Broadly, I’m interested in studying autobiographical memory and aging. One major project I’ve been working on is the development and validation of HippoCamera, a smartphone app that leverages principles from cognitive neuroscience to improve memory for events from our day-to-day lives. You can read more about our work over at The Globe and Mail, CTV, and The Economist.
I am also keenly interested in investigating how our memories are organized—specifically, I am curious about the role of context on memory for naturalistic events, such as spatial routes, movies, and autobiographical events. You can read about my latest project looking at the effect of time and event boundaries on the episodic richness and temporal organization of recall for the movie Forrest Gump here (this work was presented at the Context and Episodic Memory Symposium in 2020)!
Yeung, L. K., Olsen, R. K., Hong, B., Mihajlovic, V., D'Angelo, M. C., Kacollja, A., Ryan, J. D. & Barense, M. D. (2019). Object-in-place memory predicted by anterolateral entorhinal cortex and parahippocampal cortex volume in older adults. Journal of Cognitive Neuroscience, 31(5), 711-729.
Newsome, R. N., Trelle, A. N., Fidalgo, C., Hong, B., Smith, V. M., Jacob, A., Ryan, J.D., Rosenbaum, R.S., Cowell, R.A., and Barense, M. D. (2018). Dissociable contributions of thalamic nuclei to recognition memory: novel evidence from a case of medial dorsal thalamic damage. Learning & Memory, 25(1), 31-44.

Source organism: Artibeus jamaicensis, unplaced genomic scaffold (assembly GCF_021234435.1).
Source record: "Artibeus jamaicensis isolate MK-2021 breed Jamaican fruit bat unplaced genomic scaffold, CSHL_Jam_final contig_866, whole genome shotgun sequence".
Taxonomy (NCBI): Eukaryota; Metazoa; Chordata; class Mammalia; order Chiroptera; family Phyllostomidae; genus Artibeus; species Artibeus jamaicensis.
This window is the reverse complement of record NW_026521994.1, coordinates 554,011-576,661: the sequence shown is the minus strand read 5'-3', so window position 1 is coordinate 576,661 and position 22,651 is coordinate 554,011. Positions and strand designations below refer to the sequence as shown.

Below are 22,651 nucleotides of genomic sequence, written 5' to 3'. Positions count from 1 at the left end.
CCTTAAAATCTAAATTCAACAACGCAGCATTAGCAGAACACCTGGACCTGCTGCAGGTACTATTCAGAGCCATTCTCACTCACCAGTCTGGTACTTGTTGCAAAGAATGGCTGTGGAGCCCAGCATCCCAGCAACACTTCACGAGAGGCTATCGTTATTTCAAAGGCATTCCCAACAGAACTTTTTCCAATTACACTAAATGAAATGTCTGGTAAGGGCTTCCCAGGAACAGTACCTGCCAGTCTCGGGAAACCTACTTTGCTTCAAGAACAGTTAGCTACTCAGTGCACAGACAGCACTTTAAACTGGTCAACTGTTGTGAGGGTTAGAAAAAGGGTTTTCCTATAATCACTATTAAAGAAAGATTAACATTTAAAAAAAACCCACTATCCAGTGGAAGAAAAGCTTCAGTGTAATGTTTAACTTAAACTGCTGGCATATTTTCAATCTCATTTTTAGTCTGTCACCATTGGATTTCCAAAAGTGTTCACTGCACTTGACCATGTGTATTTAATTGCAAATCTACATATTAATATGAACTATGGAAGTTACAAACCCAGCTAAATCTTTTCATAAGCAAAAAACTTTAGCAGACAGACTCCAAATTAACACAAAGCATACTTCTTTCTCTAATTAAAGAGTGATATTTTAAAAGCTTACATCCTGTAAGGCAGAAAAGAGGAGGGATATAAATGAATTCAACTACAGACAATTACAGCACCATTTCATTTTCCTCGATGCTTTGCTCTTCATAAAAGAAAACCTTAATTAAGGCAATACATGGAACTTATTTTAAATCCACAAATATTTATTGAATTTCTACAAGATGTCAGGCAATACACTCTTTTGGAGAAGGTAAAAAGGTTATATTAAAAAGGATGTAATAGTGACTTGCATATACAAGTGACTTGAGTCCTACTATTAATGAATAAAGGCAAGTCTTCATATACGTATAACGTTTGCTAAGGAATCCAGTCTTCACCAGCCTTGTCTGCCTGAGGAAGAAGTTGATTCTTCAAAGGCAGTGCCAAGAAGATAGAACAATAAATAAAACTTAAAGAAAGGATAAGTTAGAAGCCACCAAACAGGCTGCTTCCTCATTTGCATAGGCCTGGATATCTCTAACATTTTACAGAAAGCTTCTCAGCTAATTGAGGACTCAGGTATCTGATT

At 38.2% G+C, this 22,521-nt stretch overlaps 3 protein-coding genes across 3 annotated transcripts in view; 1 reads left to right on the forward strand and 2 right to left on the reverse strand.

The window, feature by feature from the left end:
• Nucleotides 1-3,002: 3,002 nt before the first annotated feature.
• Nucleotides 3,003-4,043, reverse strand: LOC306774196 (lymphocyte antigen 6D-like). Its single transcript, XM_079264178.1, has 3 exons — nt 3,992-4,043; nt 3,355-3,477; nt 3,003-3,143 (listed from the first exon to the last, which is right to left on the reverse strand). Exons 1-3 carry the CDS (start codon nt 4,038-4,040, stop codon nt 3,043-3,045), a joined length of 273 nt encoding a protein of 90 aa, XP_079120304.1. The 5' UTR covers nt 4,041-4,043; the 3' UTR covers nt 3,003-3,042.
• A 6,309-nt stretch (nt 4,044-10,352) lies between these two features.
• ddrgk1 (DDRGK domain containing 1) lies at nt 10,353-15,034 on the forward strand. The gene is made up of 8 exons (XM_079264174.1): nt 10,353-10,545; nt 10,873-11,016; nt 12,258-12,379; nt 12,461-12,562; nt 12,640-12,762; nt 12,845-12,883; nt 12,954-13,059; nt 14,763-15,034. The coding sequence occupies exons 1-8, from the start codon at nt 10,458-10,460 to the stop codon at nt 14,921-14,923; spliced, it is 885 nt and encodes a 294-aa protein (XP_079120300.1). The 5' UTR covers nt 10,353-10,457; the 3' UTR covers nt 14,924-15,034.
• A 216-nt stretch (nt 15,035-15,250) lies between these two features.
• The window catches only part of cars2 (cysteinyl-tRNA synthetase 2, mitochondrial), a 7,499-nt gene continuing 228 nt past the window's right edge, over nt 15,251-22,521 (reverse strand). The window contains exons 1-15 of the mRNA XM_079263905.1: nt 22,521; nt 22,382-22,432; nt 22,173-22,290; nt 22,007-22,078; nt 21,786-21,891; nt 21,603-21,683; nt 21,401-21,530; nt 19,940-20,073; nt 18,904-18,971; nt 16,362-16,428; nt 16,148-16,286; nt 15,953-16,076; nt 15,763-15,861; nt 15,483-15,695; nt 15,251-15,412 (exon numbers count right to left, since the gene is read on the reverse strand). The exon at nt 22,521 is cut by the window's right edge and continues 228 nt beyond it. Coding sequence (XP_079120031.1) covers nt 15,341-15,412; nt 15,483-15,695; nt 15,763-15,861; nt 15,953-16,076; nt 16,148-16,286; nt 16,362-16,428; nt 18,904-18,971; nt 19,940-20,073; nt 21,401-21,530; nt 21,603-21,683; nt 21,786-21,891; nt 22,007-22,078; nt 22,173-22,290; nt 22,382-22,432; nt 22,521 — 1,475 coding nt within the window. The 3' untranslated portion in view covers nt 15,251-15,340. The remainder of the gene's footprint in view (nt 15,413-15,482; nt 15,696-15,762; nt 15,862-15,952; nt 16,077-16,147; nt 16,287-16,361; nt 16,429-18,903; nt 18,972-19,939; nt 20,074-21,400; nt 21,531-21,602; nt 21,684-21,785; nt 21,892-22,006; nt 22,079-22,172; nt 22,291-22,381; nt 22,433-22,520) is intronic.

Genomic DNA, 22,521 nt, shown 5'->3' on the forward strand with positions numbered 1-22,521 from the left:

I love having the opportunity to share my knowledge with others and equip students with new skills. I have developed materials for and taught PSY201 (Statistics I), an introductory statistics course at the University of Toronto. I have over four years of experience as a teaching assistant across eight different undergraduate courses, ranging from introductory psychology courses aimed at first-year students to research seminar courses aimed at upper-year specialist students.
I also am a certified instructor for The Carpentries, an international non-profit organization dedicated to teaching foundational computational and data literacy skills. With the Carpentries, I’ve led workshops teaching Bash, Python, and R.
I am on the organizing committee for Science Rendezvous, an annual all-day family-friendly street festival for the Toronto community that promotes science awareness and interest.
I’ve also served many executive roles on the Psychology Graduate Student Association, helping to improve the graduate student experience in the Psychology department. During my time as President of the PGSA, I helped to organize the first Non-Academic Career Panel, where former Psychology graduate students shared their experiences transitioning to careers outside academia.
Here are some of the other projects and fun things’ve worked on:
This website was made with Gatsby, styled with Tailwind CSS and deployed with Netlify. The design is loosely inspired by The Grid, a now-discontinued weekly Toronto newspaper. You can check out the source code for the site here!
I was on the organizing committee for PsychHacks, a 24 hour hackathon event that helped both graduate and undergraduate students develop and practice their programming skills in a psychology research setting.